clock menu more-arrow no yes mobile

Filed under:

'Cheffy' Is Now in the Dictionary; Michael Pollan's PBS Special

Five things to know this Tuesday.

If you buy something from an Eater link, Vox Media may earn a commission. See our ethics policy.

Oxford English Dictionary

It's Tuesday, December 15 — aka the 82nd anniversary of Repeal Day, the glorious occasion on which the 21st Amendment kicked in to end Prohibition. It's basically your duty as a freedom-loving American to celebrate with a cocktail today, preferably something apple pie-flavored with bald eagle-shaped ice cubes and a tiny American flag stuck in it.

In the meantime, let's catch up on the day's food news: A new study out of Belgium reveals the real reason 'reduced-fat' foods don't taste as good (spoiler: it's probably all in your head), swimsuit model and general famous person Chrissy Teigen gets one step closer to becoming a published cookbook author, Michael Pollan's PBS special gets an airdate, and the craft beer industry is facing a shortage of one very important ingredient. Oh, and "cheffy" is a totally legitimate word now.


How Food Vocabularies Were Expanded in 2015

Dictionary Flickr

Language is a living, breathing creature, constantly in flux and changing with the times (case in point: "literally" can now be used to mean exactly the opposite). This year, plenty of new food-related words found their way into the lexicon: The Oxford English Dictionary now contains the words "cheffy" and "cakehole," as well as "cat cafe," and, yes, "hangry." Plus, some good news for Scrabble fiends: The game's official word list has had several new food words added including "mojito," "paczki," and "yuzu."

Image credit: Caleb Roenigk/Flickr


Here's the Cover for Chrissy Teigen's Upcoming Cookbook

Chrissy Teigen Cravings

Instagram-famous model, wife of John Legend, and human Rice Krispies treat Chrissy Teigen is preparing to publish her first cookbook (co-authored by Adeena Sussman), Cravings, on February 23. The cover perhaps unsurprisingly features plenty of cleavage, and inside the book there will be recipes like "John's famous fried chicken with spicy butter," not to mention "life tips like how to use bacon as a home fragrance." For those who just can't wait to find out "how not to overthink men or Brussels sprouts," the book is now available for pre-order via Amazon.

Image credit: Amazon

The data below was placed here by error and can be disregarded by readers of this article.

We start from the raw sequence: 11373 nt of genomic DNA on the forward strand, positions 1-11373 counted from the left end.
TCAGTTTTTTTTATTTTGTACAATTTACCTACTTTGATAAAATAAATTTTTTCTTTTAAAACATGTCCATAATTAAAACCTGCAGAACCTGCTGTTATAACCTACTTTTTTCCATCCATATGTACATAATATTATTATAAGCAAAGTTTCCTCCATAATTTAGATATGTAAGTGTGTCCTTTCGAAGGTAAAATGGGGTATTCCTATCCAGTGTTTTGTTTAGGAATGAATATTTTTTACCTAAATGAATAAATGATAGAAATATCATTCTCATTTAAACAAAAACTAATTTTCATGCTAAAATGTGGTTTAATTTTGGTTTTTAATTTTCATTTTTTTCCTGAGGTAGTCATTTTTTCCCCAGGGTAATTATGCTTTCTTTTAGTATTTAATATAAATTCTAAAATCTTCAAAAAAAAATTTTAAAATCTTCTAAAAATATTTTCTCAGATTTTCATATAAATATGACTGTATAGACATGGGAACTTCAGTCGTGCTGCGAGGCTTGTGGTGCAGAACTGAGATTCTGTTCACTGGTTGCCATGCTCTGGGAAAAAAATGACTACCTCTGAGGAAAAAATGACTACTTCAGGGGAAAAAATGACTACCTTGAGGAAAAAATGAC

Michael Pollan's 'In Defense of Food' Hits PBS December 30

Writer and plant-based diet pusher Michael Pollan has a lot to say on the topic of the American food system, but how can those opinions be applied to the average person's everyday diet? Pollan's two-hour special In Defense of Food will debut on PBS December 30 at 9 p.m. EST and will take him on a quest from California to Paris to Tanzania to illustrate "how a combination of faulty nutrition science and deceptive marketing practices have encouraged us to replace real food with scientifically engineered 'food-like substances" — just in time for all those pesky diet-related New Year's resolutions.


The Craft Brewing Boom Is Causing a Beer Can Shortage


As America's thirst for craft beer continues to grow, the industry is facing a shortage of one very important ingredient: beer cans. For many years only cheap beer was sold in cans, but as canning became easier and more affordable, many craft brewers turned to cans as a "way to court the young hip beer enthusiasts that have helped to lift sales of niche local brews." Particularly in-demand is the 16-ounce can, which helps craft beer cans stand apart from their 12-ounce macrobrewed brethren. But cans or bottles, one thing's for sure: As the world's biggest beer merger looms, craft breweries can use your support more than ever.

Image credit: Newburgh Brewing Company/Facebook


Face It: Healthy Food Just Doesn't Taste as Good

Quinoa Salad Flickr

Eating healthy might make you feel virtuous, but the sad, bleak truth is that green juice and quinoa salad just don't taste as good as a juicy burger — or so your brain has been conditioned to tell your tastebuds. New research by Belgium's Ghent University reveals that test subjects expected Gouda cheese labeled 'reduced salt' or 'light' not to taste as good as its regular, higher-salt and higher-fat counterpart — even when the product beneath the label was in fact identical.

Image credit: Lauren Craig/Flickr